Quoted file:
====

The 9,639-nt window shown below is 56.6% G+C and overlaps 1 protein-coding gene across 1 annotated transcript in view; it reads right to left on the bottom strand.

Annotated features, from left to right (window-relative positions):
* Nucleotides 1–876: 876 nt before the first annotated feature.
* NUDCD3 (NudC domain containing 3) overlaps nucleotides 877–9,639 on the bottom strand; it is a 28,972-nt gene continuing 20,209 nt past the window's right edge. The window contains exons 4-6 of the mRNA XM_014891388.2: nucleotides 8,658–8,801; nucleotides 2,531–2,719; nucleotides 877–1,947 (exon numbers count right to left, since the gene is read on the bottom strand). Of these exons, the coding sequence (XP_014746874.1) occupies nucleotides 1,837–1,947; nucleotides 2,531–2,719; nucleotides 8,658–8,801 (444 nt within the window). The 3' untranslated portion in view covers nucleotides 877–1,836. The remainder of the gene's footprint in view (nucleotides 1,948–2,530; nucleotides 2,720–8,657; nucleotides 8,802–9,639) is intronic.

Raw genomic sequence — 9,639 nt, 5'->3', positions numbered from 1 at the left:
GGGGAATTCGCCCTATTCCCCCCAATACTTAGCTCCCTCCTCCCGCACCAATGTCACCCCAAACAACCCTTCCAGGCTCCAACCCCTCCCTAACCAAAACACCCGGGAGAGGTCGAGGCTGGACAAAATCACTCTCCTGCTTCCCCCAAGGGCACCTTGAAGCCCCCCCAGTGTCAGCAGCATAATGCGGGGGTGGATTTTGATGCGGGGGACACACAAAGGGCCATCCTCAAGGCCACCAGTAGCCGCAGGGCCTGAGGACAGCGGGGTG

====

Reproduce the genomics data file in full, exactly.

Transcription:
The 9,639-nt window shown below is 56.6% G+C and overlaps 1 protein-coding gene across 1 annotated transcript in view; it reads right to left on the bottom strand.

Annotated features, from left to right (window-relative positions):
* Nucleotides 1–876: 876 nt before the first annotated feature.
* NUDCD3 (NudC domain containing 3) overlaps nucleotides 877–9,639 on the bottom strand; it is a 28,972-nt gene continuing 20,209 nt past the window's right edge. The window contains exons 4-6 of the mRNA XM_014891388.2: nucleotides 8,658–8,801; nucleotides 2,531–2,719; nucleotides 877–1,947 (exon numbers count right to left, since the gene is read on the bottom strand). Of these exons, the coding sequence (XP_014746874.1) occupies nucleotides 1,837–1,947; nucleotides 2,531–2,719; nucleotides 8,658–8,801 (444 nt within the window). The 3' untranslated portion in view covers nucleotides 877–1,836. The remainder of the gene's footprint in view (nucleotides 1,948–2,530; nucleotides 2,720–8,657; nucleotides 8,802–9,639) is intronic.

Raw genomic sequence — 9,639 nt, 5'->3', positions numbered from 1 at the left:
GGGGAATTCGCCCTATTCCCCCCAATACTTAGCTCCCTCCTCCCGCACCAATGTCACCCCAAACAACCCTTCCAGGCTCCAACCCCTCCCTAACCAAAACACCCGGGAGAGGTCGAGGCTGGACAAAATCACTCTCCTGCTTCCCCCAAGGGCACCTTGAAGCCCCCCCAGTGTCAGCAGCATAATGCGGGGGTGGATTTTGATGCGGGGGACACACAAAGGGCCATCCTCAAGGCCACCAGTAGCCGCAGGGCCTGAGGACAGCGGGGTG